What I used to think effective time management was:
Making a list of everything that one was supposed to do
Blasting through every task with no breaks, in no particular order. Finishing one task meant starting the next
After finishing it all, starting ahead on something else.
Things I did in pursuit of good time management:
Making to do lists.
Crossing off things I finished.
Transferred things that I hadn’t done to the next day.
Starting using a Bullet Journal.
What started happening:
Since I’d rely on my list to figure out what needed to be done, everything that didn’t get put down was not done
Sometimes I’d forget to transfer a task over, and it’d just never get done.
If there were a bunch of small tasks (And I mean tiny– “get form signed”, “tell ____ about ____”), I’d get those done first. By getting those done first, I mean only get those done.
There were tasks I’d write every day for months (literally MONTHS) that would just never get done
Longer tasks would always get pushed to the end of the day – “when I could get them done faster anyways”
I wouldn’t get enough sleep in pursuit of finishing more things
Self perpetuating cycle
What I tried instead that worked better:
Scheduling time- literally making a hour to hour schedule of what I was going to spend each hour of my day doing.
Using multiple to-do lists for extracurriculars, school, personal life, and college. Transfer a few tasks into each day.
(Trying to) sleep and wake up at the same time every day
Setting timers for everything
Making routines for: a) waking up b) after school c) before bed
Google Calendaring stuff in the future (no matter how petty)
Acknowledge that the environment in which you work DOES matter and that turning off WiFi DOES keep you on task
The two things that distracted me the most:
Twitter/social media (That includes reading blogs on WordPress)
Talking to people online.
More personal observations:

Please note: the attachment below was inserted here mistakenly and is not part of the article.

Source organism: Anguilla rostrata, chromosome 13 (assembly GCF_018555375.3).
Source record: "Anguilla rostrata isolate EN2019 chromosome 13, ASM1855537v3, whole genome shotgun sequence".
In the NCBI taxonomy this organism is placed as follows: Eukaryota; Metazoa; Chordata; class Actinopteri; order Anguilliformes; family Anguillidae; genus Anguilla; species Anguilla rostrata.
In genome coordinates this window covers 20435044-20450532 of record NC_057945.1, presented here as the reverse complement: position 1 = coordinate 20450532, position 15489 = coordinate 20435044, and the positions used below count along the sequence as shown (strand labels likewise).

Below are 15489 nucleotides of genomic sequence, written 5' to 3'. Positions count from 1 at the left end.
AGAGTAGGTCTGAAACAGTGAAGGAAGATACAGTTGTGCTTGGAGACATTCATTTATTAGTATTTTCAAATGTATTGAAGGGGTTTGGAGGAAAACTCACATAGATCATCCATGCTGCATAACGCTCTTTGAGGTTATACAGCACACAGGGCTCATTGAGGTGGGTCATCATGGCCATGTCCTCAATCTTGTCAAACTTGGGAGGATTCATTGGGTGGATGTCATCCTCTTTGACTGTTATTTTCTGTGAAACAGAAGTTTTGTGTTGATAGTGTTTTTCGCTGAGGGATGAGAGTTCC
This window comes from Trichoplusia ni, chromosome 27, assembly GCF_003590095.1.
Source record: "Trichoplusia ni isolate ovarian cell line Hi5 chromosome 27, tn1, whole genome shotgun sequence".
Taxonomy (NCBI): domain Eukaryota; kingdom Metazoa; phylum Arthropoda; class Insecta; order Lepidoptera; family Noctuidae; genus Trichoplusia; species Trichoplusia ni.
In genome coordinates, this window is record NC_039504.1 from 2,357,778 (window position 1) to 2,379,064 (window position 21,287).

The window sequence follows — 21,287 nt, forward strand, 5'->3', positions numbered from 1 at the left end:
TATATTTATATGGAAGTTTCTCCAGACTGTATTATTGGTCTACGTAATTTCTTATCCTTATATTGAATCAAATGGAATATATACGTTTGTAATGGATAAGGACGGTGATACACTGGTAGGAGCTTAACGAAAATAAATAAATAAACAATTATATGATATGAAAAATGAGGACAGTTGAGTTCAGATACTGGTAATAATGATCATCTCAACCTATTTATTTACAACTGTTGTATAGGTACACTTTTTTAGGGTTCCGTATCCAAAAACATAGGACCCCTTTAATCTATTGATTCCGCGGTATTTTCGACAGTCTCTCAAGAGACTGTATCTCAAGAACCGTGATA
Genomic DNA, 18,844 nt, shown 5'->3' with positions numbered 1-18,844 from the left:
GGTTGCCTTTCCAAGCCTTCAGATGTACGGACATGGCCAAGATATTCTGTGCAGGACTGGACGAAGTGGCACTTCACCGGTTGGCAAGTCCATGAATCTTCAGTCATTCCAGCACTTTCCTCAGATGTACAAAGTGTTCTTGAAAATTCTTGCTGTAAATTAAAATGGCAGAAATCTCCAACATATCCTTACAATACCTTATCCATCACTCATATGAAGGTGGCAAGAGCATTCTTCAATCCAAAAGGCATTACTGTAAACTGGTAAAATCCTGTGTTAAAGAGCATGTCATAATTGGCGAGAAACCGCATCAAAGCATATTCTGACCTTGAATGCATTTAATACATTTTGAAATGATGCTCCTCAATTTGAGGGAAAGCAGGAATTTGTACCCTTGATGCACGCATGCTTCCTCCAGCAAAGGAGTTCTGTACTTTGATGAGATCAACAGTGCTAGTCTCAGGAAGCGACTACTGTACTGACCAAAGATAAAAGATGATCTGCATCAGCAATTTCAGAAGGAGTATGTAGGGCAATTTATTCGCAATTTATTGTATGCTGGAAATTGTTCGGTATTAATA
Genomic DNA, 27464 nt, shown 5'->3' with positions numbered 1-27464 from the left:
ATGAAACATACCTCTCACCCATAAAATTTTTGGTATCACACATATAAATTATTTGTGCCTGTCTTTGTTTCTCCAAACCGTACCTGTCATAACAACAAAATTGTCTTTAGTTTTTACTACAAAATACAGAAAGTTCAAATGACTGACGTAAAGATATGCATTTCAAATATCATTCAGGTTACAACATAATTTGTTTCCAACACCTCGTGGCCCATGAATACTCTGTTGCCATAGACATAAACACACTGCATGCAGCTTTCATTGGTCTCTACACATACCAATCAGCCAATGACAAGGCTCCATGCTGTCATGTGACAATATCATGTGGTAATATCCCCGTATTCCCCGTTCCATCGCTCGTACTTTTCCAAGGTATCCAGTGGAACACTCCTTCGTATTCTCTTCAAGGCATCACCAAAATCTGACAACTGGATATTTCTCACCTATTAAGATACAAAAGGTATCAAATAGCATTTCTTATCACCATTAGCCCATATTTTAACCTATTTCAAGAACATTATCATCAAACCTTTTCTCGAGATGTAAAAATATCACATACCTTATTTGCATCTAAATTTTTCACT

Winter break is a fantastic time to try out these things. Not so much once school starts. (Morning plans currently take up an hour of my morning- am I willing to wake up an hour earlier during the school year?)
Paper or digital???
Before, I would generally only get the tiny things done. Now, I tend to get more big things done while leaving the smaller tasks unfinished.
I need to find a better way to handle more flexibility + unexpected things
How much is me actually scheduling stuff badly (aka 5 straight hours on the computer with no breaks) and how much is just me being lazy?
If I stick to a schedule, it generally works…until it gets to the last 2 items– usually slow, long term stuff (COUGH COLLEGE APPS)
The biggest thing that determines whether I stick to my schedule or not– whether my notebook is 1) on my desk and 2) whether it’s open to today’s schedule. Literally. The tiniest things prevent me from getting stuff done sometimes.
LEARNING THIS EARLIER WOULD HAVE LITERALLY HELPED ME IN EVERY CLASS EVER.
The Power of Habit, Charles Duhigg
The Design of Everyday Things, Don Norman
How to be a High School Superstar, Cal Newport
Essena O’Neil’s daily plans
Cal Newport’s blog
Stories of people constantly talking about managing their time well. And then realizing that I had 0 idea what managing my time well ACTUALLY meant.